Photographing Reflections : 3 Key Tips For Capturing Reflections Within Photos
one of my favorite things to capture within the frame is a reflection. it is something that i find to be a beautiful surprise and is an element that not only adds depth to an image, but it adds a great sense of balance. photographing reflections is something that is really easy to do, but you have to be mindful about where you place your camera and what angle you photograph from to be successful with it. if you notice an opportunity to photograph a reflection of some sort, be sure to keep the following 3 key tips in mind to help you successfully incorporate a reflection into your image.
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Photographing Reflections: 3 Key Tips For Capturing Reflections Within Photos
1. Get Low
reflections can often be found on shiny surfaces such as granite countertops, mirrors, windows, a body of water, etc. in the photo above, i noticed an opportunity to photograph a reflection of my little girl being reflected in the countertop in our kitchen. the key to photographing a balanced reflection is to get low with your camera. for the image above, i set my camera on the countertop to take this photo, allowing both my daughter and the countertop to equally take up the frame and, therefore, capture her reflection as well.
to learn more about getting into the frame with your kids, be sure to read my guide to self portraits for tips on how to take self portraits with a dslr.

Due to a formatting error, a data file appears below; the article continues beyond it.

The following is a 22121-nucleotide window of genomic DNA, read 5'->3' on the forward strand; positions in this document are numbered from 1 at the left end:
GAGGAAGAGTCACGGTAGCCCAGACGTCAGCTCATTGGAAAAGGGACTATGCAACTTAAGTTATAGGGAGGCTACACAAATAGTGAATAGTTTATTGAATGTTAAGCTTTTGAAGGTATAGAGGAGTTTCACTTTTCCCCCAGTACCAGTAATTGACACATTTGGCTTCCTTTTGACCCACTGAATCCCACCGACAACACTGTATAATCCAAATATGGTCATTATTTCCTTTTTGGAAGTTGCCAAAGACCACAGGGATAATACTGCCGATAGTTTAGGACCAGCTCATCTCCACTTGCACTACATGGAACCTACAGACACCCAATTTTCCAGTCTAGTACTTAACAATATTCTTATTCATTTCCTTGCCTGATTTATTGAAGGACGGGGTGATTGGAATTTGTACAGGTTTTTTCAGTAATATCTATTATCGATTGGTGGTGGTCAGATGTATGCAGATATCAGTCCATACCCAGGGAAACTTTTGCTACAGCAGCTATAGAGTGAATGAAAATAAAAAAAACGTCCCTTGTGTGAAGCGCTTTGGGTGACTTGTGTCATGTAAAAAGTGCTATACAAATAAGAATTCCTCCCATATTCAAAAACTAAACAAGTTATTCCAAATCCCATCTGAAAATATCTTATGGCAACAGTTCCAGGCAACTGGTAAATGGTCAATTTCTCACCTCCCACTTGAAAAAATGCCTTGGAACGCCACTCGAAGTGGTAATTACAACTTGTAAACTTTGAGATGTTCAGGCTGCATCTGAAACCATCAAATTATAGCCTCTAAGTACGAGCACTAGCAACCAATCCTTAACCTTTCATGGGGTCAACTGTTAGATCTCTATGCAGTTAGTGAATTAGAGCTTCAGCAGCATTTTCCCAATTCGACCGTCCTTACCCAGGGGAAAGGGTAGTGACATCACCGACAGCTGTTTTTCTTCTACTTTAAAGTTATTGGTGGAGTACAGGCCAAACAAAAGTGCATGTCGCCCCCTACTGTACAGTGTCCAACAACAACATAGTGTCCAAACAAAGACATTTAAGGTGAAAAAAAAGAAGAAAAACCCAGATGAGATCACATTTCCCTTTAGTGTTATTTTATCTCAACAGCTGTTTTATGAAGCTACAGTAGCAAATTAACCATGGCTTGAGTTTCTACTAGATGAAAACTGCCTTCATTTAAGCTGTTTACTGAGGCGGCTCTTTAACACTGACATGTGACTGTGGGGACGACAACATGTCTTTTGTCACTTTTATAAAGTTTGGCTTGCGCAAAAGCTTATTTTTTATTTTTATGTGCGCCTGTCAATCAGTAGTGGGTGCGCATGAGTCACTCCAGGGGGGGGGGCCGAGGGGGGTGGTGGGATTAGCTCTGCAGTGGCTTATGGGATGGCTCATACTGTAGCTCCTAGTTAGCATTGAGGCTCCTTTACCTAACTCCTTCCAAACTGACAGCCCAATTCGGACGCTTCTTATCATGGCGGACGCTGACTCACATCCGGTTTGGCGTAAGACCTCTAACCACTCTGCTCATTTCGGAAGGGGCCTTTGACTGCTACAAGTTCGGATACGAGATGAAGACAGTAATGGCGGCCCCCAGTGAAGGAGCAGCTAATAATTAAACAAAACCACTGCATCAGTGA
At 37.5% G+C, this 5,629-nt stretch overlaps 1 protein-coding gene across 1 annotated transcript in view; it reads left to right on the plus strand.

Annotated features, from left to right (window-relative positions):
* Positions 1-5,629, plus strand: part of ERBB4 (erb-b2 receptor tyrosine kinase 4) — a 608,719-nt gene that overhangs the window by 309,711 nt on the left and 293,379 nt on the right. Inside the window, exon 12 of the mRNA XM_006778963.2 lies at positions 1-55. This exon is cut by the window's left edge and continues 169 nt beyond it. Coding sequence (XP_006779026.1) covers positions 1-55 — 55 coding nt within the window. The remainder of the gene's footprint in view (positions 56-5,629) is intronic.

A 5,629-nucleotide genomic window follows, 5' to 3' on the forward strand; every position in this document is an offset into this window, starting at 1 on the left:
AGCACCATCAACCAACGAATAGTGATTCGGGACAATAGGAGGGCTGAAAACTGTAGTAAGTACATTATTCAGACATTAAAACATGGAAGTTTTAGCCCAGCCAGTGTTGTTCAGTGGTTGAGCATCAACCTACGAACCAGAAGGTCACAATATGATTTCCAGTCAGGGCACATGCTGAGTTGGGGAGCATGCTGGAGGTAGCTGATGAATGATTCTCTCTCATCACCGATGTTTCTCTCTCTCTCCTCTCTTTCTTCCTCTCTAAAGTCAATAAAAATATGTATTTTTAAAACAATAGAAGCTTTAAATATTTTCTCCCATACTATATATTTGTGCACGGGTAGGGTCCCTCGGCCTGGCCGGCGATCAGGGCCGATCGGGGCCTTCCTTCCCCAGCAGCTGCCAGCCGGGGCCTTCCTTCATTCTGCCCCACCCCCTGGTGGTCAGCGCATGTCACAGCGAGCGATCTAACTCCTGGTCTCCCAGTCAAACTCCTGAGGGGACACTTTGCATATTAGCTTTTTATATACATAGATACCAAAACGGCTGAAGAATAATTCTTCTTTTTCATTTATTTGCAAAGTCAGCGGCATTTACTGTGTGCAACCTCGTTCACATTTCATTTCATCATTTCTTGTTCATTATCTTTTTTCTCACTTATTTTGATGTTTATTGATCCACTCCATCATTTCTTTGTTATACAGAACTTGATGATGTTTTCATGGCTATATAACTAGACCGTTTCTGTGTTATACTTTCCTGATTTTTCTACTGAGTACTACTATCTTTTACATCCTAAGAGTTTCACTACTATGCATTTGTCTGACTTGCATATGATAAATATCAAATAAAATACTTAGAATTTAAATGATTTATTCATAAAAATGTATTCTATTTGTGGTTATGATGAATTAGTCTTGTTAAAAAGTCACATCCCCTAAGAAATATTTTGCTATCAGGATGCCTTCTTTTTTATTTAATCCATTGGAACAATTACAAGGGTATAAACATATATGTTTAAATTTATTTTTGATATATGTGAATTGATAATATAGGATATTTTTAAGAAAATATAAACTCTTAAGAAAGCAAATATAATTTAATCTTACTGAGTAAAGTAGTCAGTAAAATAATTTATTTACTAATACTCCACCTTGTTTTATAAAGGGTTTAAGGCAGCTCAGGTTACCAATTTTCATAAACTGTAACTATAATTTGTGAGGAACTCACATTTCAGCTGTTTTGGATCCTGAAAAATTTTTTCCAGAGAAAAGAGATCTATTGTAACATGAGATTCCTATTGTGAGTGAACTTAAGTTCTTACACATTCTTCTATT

2. Look For Darker Backgrounds
if you are trying to capture a reflection straight on, look for darker backgrounds so your reflection pops and can be seen easily. for the image above, i wanted to photograph the reflection of my friends and i in a window. it took a few tries but, after finding a window with a darker curtain background, i was able to photograph a reflection where you could actually see us.
3. Back Up
just like you got low to capture your reflection, make sure you also back up. backing up with ensure that you photograph your entire reflection and don’t cut it off. make sure you are composing for your object and it’s entire reflection as well. backing up will help you ensure that you are photographing the entire object and reflection. it’s important that you photograph the entire reflection because it can be confusing to your viewer to chop off what is being reflected. in the image above, i backed up to make sure that i captured the entire reflection of the lens on the glass table.
photographing reflections is really fun and is something that is very addicting, once you get the hang of it. challenge yourself to look for reflective surfaces and reflection opportunities as you go about your everyday. once you find an opportunity to capture a reflection, be sure to back up, get low and consider a darker background if photographing head on.
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